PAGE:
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Nationwide round-up (03/14/21)

DENR welcomes two Senate bills that seek to strengthen wildlife conservation

ENVIRONMENT Secretary Roy A. Cimatu has welcomed two Senate bills that aim to strengthen existing laws against illegal wildlife trade in the country. “We give our full support to the initiatives of the legislators who are seeking to reinforce and recalibrate the existing Wildlife Act, particularly against wildlife traffickers who wreak havoc to our biodiversity that causes the imbalance in our ecosystems, impacting not only our livelihood but our economy in general,” Mr. Cimatu was quoted in a press release issued by the Department of Environment and Natural Resources (DENR) on Saturday. The two bills are No. 2078 or the The Wildlife Resources Conservation and Protection Act of 2021, and No. 2079 or the Revised Wildlife Resources Conservation and Protection Act of 2021, filed by Senators Cynthia A. Villar and Juan Miguel F. Zubiri, respectively. Copies of the proposed measures were released during the annual World Wildlife Day on Mar. 3. Bill 2078 proposes that a provision on regulating the collection, possession, use and trade of wildlife, and its by-products and derivatives be included in the Wildlife Resources Conservation and Protection Act of 2001. The bill also calls for the amended act to cover all wildlife species across the country. Ms. Villar’s bill also seeks to recognize the authority of the Bangsamoro Autonomous Region in Muslim Mindanao (BARMM) government over wildlife species in its territory. Bill 2079 also proposes that the DENR and the Department of Agriculture have legal oversight over terrestrial plant and animal species, and critical aquatic habitats. “Both bills hope to “establish a more stringent legal framework, improve enforcement mechanisms, and strengthen inter-agency cooperation against illegal wildlife trade, among others,” the DENR said. Earlier this month, DENR Undersecretary Jim O. Sampulna said the pandemic has made efforts to monitor and curb the lucrative illegal wildlife trade in the country more challenging as fewer manpower could be deployed. — Angelica Y. Yang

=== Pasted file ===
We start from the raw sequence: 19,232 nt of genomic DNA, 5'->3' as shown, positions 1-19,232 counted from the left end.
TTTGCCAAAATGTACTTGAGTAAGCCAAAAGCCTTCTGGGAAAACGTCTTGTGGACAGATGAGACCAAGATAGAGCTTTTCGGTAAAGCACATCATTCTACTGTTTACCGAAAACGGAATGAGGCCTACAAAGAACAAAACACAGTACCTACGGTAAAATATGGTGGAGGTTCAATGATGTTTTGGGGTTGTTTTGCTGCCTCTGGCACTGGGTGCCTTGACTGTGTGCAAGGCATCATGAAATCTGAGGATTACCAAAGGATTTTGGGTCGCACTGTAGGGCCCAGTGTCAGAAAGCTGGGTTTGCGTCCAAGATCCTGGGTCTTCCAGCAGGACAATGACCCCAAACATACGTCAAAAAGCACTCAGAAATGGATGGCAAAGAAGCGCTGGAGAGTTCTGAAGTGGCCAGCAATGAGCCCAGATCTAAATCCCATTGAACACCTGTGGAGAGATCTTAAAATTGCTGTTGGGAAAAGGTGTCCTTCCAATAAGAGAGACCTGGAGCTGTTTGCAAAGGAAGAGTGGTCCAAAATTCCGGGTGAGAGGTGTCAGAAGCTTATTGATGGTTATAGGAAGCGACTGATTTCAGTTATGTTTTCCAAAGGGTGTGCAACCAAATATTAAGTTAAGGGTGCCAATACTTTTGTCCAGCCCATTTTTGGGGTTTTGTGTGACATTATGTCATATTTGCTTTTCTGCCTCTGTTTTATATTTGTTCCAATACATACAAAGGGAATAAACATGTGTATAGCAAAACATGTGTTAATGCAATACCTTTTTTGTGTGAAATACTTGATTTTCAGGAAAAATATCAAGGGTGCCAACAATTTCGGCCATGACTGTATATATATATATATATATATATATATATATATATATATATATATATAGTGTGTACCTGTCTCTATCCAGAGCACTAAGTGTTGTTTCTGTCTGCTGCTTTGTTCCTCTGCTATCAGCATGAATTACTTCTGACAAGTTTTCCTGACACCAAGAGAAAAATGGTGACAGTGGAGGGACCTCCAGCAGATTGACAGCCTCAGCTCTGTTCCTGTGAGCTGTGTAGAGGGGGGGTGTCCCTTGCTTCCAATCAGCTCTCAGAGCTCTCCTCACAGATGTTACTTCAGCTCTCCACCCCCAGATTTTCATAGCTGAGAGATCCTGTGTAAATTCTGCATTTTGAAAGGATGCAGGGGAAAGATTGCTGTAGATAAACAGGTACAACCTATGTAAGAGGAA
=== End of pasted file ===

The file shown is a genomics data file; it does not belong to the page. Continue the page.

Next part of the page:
Justice chief says police request for list of lawyers representing suspected terrorists ‘out of line’

THE request made by a local police officer to a regional trial court for a list of lawyers representing suspected members of communist terrorist groups has no legal basis, Justice Secretary Menardo I. Guevarra told reporters on Saturday. He said such move was “totally out of line and completely bereft of any statutory or legal basis,” citing that “lawyers are professionals and are not directly or personally involved in the causes that they represent.” Lt. Fernando G. Calabria, Jr., who headed the intelligence unit of the Calabayog City police, sent a letter to the Clerk of Court of the Regional Trial Court making the request. The Philippine National Police (PNP) has since removed Mr. Calabria from his post. Mr. Guevarra said while the Department of Justice has no authority to interfere with the matter, it will take a stand and “will oppose and call out any such activity if the same is in violation of existing laws or established policies, or unnecessarily endangers the security of certain classes of persons, most especially lawyers.” The Integrated Bar of the Philippines, in a statement, has condemned the cop’s action. “The letter disregards the very basic principle that lawyers are free and even duty-bound to represent those accused regardless of political or ideological persuasions so that their rights are protected, due process is observed, justice is done, and that the rule of law is upheld,” the lawyers’ group said. In his letter dated Mar. 12, 2021, Mr. Calabria requested for a “list of lawyers (who) represent CTG (Communist Terrorist Group) personalities in the court… for subsequent submission to PNP higher offices.” The PNP spokesperson said no such order was issued to police officers. — Bianca Angelica D. Anago

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